The moment I ran some of my reference tracks through them I realized JH Audio was indeed advancing the art. I started with the demo versions of the JH10X3 Pro and the JH11 Pro, and both were outstanding. The JH13 Pro, however, was simply from another planet. Six drivers (dual low, dual mid, dual high), in a three-way crossover configuration--that may sound like overkill, but, goodness gracious it worked. On all three models, the treble extension was better than I've heard from an IEM before; but the JH13 Pro simply breathed easier across the whole audioband than the other two (and, frankly, more than any other headphone I've heard through my portable rig). The JH13 Pro's sheer level of overall detail retrieval was uncanny, incredible--yes, better than my current reference UE10 Pro. We went through track after track, with me frequently saying, "Jerry, you've gotta hear this." We went back and forth like this for a while, discussing what we were hearing, Jerry explaining how the JH13 Pro was doing what it was doing, with several a promise from me to leave what he told me within the boundaries of that room. I told him people were going to flip when they heard it. Beginning the following day, that's just what they did. Whereas I thought the HF2, PS1000, Edition 8, and, of course, the HD800 would be the only headphones with strong Can Jam buzz, the JH13 Pro kicked and punched its way into the spotlight--big time. The JH13 Pro was easily one of the highlights of the show for a lot of people, including Patrick Norton of Tekzilla. The JH13 Pro was easily one of the runner-ups for my choice of Can Jam 2009 Best of Show. Uncle Wilson (of Jaben-Crossroads) was shooting ear impressions for free at the show (a very generous gesture, but par for the course for the always-generous Uncle Wilson), so Jerry Harvey left the show with my ear impressions (and those of others, too). My JH13 Pro should be coming soon, and, seriously, I can't wait.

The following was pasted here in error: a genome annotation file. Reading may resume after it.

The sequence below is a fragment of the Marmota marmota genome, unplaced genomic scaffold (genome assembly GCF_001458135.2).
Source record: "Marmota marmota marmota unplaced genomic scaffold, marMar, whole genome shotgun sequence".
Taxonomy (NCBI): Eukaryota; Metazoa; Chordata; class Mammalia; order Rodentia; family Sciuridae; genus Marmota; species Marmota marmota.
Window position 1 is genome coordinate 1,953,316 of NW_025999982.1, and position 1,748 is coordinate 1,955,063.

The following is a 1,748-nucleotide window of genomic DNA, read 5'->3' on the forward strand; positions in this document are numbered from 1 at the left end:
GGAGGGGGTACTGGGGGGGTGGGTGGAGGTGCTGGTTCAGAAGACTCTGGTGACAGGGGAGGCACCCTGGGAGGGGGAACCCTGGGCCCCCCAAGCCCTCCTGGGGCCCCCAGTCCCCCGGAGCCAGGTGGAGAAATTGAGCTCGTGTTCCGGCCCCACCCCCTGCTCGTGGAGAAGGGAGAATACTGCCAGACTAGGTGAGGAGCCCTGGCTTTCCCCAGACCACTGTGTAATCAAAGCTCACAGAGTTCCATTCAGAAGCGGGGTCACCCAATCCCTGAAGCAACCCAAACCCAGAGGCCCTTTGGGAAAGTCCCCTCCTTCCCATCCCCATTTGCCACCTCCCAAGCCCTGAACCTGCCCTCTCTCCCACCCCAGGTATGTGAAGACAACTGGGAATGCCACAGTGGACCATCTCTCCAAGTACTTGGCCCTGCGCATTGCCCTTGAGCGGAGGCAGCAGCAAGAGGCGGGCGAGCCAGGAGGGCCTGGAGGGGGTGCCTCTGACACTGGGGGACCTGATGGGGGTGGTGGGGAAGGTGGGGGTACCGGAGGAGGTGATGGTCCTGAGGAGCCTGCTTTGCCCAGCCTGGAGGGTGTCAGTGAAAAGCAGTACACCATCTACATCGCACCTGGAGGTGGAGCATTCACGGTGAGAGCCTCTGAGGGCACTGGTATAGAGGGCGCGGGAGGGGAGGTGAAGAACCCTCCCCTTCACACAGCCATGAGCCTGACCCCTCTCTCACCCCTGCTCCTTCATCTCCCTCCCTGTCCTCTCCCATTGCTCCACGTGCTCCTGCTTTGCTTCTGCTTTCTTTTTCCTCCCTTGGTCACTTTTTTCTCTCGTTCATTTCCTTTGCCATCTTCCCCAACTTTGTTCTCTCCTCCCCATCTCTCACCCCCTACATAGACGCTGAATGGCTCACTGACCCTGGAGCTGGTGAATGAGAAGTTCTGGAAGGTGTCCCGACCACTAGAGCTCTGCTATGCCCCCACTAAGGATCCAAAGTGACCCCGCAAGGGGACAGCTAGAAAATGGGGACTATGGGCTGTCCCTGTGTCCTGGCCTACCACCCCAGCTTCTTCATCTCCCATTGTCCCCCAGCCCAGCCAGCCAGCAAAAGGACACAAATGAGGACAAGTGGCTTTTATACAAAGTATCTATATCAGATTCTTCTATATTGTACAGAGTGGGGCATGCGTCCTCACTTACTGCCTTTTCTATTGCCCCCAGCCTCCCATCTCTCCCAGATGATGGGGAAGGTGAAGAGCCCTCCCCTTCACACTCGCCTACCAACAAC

[to be continued in part two, which will include Moon Audio, Lavry Engineering, Cary, PS Audio, Woo Audio, Ultimate Ears, Westone, Ray Samuels Audio, Head-Direct, Audeze, Manley Labs, Eddie Current, and more....I think there will be only two parts, but it might go to three]
Jun 9, 2009 at 8:33 AM Post #567 of 636

Originally Posted by jp11801 /img/forum/go_quote.gif
Folks it's over it's Chicago in 2010!!!!!!!!!!!!!!

Somewhere close to The Green Mill Jazz Club, perhaps?

Alternatively proximity to Intelligentsia Coffee or Metropolis Coffee* really wouldn't hurt given the crazy hours we all pull.

*[size=xx-small]Both superb folks-it-ain't-just-Starbucks artisan roasters/cafés.[/size]
Jun 9, 2009 at 1:36 PM Post #569 of 636

Originally Posted by DoYouRight /img/forum/go_quote.gif
hmm, is the HD800 a limited run or will they be sold for awhile?

The HD 800 is *not* a Limited Edition.


Originally Posted by immtbiker /img/forum/go_quote.gif
We could go full circle and do it in New York, again.

CanJam in New York - Good idea - I might be able to get to that one, my wife has always wanted to go to New York.
Jun 9, 2009 at 2:25 PM Post #570 of 636

Originally Posted by John Willett /img/forum/go_quote.gif
CanJam in New York - Good idea -

Gotta read the thread mate, it's in Chicago. But I agree doing it in New York again one of these years is a no brainer, though I think some of the DC area guys might want a shot at it.

Thanks for the detailed impressions Jude. It really was an amazing meet with lots of newsworthy stuff.